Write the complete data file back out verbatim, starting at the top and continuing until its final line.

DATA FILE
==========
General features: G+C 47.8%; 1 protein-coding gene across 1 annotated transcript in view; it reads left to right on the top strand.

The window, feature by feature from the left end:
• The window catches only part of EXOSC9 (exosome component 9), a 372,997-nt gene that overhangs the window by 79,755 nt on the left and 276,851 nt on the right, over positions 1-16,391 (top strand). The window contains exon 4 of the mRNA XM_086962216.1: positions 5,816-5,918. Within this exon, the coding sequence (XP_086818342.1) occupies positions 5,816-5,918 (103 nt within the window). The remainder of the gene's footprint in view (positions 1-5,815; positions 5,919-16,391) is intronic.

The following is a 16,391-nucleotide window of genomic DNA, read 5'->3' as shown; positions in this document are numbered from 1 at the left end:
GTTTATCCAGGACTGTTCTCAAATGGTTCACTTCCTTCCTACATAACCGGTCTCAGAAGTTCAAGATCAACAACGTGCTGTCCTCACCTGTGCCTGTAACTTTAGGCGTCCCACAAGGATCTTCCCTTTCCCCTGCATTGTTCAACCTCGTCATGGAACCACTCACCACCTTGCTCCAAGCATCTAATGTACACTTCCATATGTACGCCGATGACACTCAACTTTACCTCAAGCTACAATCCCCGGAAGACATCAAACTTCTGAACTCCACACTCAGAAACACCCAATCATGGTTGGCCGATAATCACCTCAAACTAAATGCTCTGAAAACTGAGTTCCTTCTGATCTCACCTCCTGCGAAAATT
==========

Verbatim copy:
General features: G+C 47.8%; 1 protein-coding gene across 1 annotated transcript in view; it reads left to right on the top strand.

The window, feature by feature from the left end:
• The window catches only part of EXOSC9 (exosome component 9), a 372,997-nt gene that overhangs the window by 79,755 nt on the left and 276,851 nt on the right, over positions 1-16,391 (top strand). The window contains exon 4 of the mRNA XM_086962216.1: positions 5,816-5,918. Within this exon, the coding sequence (XP_086818342.1) occupies positions 5,816-5,918 (103 nt within the window). The remainder of the gene's footprint in view (positions 1-5,815; positions 5,919-16,391) is intronic.

The following is a 16,391-nucleotide window of genomic DNA, read 5'->3' as shown; positions in this document are numbered from 1 at the left end:
GTTTATCCAGGACTGTTCTCAAATGGTTCACTTCCTTCCTACATAACCGGTCTCAGAAGTTCAAGATCAACAACGTGCTGTCCTCACCTGTGCCTGTAACTTTAGGCGTCCCACAAGGATCTTCCCTTTCCCCTGCATTGTTCAACCTCGTCATGGAACCACTCACCACCTTGCTCCAAGCATCTAATGTACACTTCCATATGTACGCCGATGACACTCAACTTTACCTCAAGCTACAATCCCCGGAAGACATCAAACTTCTGAACTCCACACTCAGAAACACCCAATCATGGTTGGCCGATAATCACCTCAAACTAAATGCTCTGAAAACTGAGTTCCTTCTGATCTCACCTCCTGCGAAAATT